There won’t be a live show next week, and the NosillaCast will be out on Tuesday instead of Sunday (sorry guys). Check out the tutorial I did on Keep It for ScreenCasts Online at screencastsonline.com. We’ve got another of Steve’s videos from NAB, this time from Backblaze about their B2 cloud storage. Then I’ll tell you how using Airtable from airtable.com might help me finally wrap my brain around databases as I attempt to manage my bathroom remodel with it. Bart Busschots is with us for another fine edition of Security Bits about Efail, protection of the 4th Amendment, Glitch & ThrowHammer as well as Black Dot & Text-Bomb.
Security Medium — The Efail Email Encryption Vulnerability
The latest bug with a cool name and a cute logo is Efail, a mashup of the words email and fail. The bug affects encrypted email sent with both of the common email encryption protocols S/MIME & PGP/GPG.
Under certain circumstances, the bug allows an attacker to trick email clients into sending a copy of the decrypted versions of encrypted emails to a server of their choice. The bug is triggered in the client, so it affects every email opened by the client, regardless of when it was sent, so this bug could allow an attacker to read encrypted emails arbitrarily far back in time.
We’ll take a look at StepShot Guides to see if it’s a worthy replacement for Clarify after all. Then we have an interview with Monoprice from NAB where we’ll have a surprisingly interesting and funny interview about SlimRun Ethernet and HDMI cables. Bart and I haven’t talked Security Bits in ages, so we have a nice long one for you.
On Chit Chat #533, Bart did a deep dive into how the Domain Name System works and in that session, he suggested a hybrid approach where your mobile devices had the improved DNS along with your home router.
It turns out it’s not possible to set system-wide DNS settings on iOS or Android. This means that the Hybrid Approach we described of setting a third-party DNS on your home router and then also hard-coding it on your mobile devices remains the best advice, but it’s not possible to do on iOS or Android devices. Annoyingly, that means there is no good solution to protect these devices 🙁. Thanks very much to Allister Jenks for drawing our attention to this in our Google Plus Community.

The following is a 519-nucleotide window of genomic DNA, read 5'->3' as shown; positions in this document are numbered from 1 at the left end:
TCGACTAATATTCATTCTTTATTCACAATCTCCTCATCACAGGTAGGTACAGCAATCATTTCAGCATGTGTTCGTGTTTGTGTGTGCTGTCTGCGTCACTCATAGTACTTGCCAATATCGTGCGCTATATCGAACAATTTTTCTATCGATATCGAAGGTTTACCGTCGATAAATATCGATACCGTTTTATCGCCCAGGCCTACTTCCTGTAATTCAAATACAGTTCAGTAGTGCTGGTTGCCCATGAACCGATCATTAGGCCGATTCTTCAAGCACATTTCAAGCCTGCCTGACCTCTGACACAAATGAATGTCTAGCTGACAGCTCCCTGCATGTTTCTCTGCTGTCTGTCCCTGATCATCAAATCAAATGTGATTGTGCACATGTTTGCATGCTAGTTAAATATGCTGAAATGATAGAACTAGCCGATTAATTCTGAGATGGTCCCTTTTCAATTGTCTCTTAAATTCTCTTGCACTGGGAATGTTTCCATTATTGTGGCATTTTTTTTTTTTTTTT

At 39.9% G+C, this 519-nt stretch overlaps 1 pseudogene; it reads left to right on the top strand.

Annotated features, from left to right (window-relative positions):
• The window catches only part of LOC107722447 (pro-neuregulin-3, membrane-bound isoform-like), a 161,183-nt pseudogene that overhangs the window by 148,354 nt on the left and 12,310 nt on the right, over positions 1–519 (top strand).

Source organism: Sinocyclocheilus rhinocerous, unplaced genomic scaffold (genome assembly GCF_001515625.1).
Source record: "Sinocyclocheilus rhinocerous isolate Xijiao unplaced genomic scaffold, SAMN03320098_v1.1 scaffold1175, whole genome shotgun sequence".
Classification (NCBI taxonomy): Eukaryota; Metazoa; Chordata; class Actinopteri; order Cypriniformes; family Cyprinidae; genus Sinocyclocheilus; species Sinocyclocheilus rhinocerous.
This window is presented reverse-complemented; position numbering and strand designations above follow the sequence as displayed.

- The Facebook/Cambridge Analytica Kerfuffle:
Continue reading “Security Bits – Facebook/Cambridge Analytica, GDPR, Security Updates, Greyshift Backdoor, UPnProxy”
We start with how wrong I was last week, with two huge mistakes. I posted a teaser video about a Monosnap screencast I did for ScreenCasts Online, and how I was on Daily Tech News Show #3248 where we talked about whether the announcements from Apple will help them get back in the game with education. Then I’ll walk you through the harrowing tale of how awful both iBooks Author and Pages are at creating ebooks. Then Bart joins us to give a follow up on the Cambridge Analytica/Facebook kerfuffle, he’ll tell us about two new laws in the US called SESTA/FOSTA and the CLOUD act, and he’ll tell us about the very clever fix Apple came up with for the HSTS vulnerability that’s plaguing all browsers.
- Cambridge Analytica & Facebook Kerfuffle Followup
- Additional developments:
- It’s been revealed that Facebook scraped call and text data from Android phones for years. Technically users did opt in to the collection, but it doesn’t seem to have been informed consent based on the public reaction to the reporting:
- 🇺🇸 The FTC is investigating Facebook — nakedsecurity.sophos.com/… & www.imore.com/…
The Cliff Notes Version of the Story
- Microsoft have removed the special registry flag which prevented the Spectre/Meltdown patches being applied on machines without AV that explicitly declares itself compatible with the patch. This approach made sense early in the response to these bugs, but it did have an undesirable side-effect, a machine with no AV would never get patched. That’s no longer the case now — arstechnica.com/…
- Intel outlines plans for Meltdown and Spectre fixes, microcode for older chips — arstechnica.com/…
- Intel ships (hopefully stable) microcode for Skylake, Kaby Lake, Coffee Lake — arstechnica.com/…
- Intel’s latest set of Spectre microcode fixes is coming to a Windows update — arstechnica.com/…
- In an SEC filing in the US, Intel have revealed there are now 32 lawsuits against it over Spectre & Meltdown — arstechnica.com/…
Security Medium 1 — Google’s Ad Filter
On February 15 Google’s Chrome browser gained a nice new feature for controlling ads. It’s been reported on as an ad blocker, but that coverage misses a very important subtlety. Google itself calls the feature ad filtering, and an ad filter describes this feature very well indeed.
Google is an advertising company, it is not in their interest to destroy the advertising industry. They’re trying to solve a subtly different problem — the rise of ad blockers!